What I Cannot Change

The Braiding Impression

Over the weekend, I braid little braids all over my daughter’s wet hair.  In the morning, we unravel her hair.  She loves the “rock star” look.  

Notice the pink sparkle headband.

A simple thing–braiding hair–but oh the joy in the morning when those braids leave impressions all throughout her hair! That zig-zag complexity dries that way and temporarily changes the structure of the hair.

But as soon as she soaks in the bathtub before bedtime, the pattern fades and straightens.  She can’t believe how all that work (and an entire night’s worth of sleeping on braids) dissolves with water.  It doesn’t last.  It can’t.  Her root system, determined by her genetic code, trumps my skillful hand.  

Sometimes the patterns I set are fragile and tenuous, delicate and flimsy.  What seems so fixed and certain dissolves when exposed to environments that test resolve.  But I’m still tempted to believe that all will be well if I just find the right structure, the right pattern, the right technique.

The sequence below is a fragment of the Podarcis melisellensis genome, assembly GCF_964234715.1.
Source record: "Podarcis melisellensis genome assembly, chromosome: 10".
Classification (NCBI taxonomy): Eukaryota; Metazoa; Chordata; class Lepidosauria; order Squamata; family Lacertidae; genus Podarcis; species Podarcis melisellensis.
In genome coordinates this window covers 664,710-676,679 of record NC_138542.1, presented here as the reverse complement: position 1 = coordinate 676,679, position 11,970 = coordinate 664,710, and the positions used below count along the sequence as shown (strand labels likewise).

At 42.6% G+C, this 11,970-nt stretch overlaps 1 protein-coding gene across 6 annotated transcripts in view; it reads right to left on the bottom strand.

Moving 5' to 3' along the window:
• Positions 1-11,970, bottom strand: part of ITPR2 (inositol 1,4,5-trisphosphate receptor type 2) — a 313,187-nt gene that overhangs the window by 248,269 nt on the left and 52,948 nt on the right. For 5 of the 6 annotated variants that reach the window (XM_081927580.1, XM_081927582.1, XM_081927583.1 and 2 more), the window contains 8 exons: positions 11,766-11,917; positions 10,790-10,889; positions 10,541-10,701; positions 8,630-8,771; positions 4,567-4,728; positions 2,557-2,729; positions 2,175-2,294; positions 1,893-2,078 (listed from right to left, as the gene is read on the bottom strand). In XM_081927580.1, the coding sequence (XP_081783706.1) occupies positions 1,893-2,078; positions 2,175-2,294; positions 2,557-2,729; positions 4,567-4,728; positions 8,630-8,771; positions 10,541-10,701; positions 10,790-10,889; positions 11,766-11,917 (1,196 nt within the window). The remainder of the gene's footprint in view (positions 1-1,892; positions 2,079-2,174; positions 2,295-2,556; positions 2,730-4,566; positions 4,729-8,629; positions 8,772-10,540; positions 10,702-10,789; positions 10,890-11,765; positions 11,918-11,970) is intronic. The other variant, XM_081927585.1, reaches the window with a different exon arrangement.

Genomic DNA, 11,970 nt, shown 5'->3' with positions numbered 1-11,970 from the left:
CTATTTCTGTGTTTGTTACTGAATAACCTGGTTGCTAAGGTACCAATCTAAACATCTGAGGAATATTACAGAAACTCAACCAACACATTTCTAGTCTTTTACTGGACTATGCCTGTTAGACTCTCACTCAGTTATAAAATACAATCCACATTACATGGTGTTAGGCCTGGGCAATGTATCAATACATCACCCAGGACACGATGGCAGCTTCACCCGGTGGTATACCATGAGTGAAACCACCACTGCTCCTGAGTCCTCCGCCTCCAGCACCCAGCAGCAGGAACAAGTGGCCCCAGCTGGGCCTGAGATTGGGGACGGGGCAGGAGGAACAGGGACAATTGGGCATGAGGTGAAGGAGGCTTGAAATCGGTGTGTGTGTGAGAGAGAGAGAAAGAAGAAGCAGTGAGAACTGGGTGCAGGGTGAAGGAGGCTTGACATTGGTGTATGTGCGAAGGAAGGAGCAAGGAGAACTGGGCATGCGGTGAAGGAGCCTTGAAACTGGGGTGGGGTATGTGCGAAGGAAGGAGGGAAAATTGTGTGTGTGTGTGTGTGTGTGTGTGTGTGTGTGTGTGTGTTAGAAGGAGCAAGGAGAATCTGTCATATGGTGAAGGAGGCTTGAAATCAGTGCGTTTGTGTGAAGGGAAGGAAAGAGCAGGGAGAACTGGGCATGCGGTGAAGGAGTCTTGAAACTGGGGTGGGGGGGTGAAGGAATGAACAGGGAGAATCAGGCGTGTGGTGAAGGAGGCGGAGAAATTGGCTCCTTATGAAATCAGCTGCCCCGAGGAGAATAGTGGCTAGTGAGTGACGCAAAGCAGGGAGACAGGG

I can’t fundamentally change my life by new patterns or designs.  I suppose my daughter’s braids made me consider the limits of external applications to change internal dilemmas.  I need to get to the root, allow for God’s transforming work, and experience the kind of fundamental change that goes beyond clever techniques for happiness.  That kind of change won’t dissolve in water. 

Living with flair means I don’t limit happiness to external work.  I want the kind of mood change that’s deeply rooted, deeply true. 

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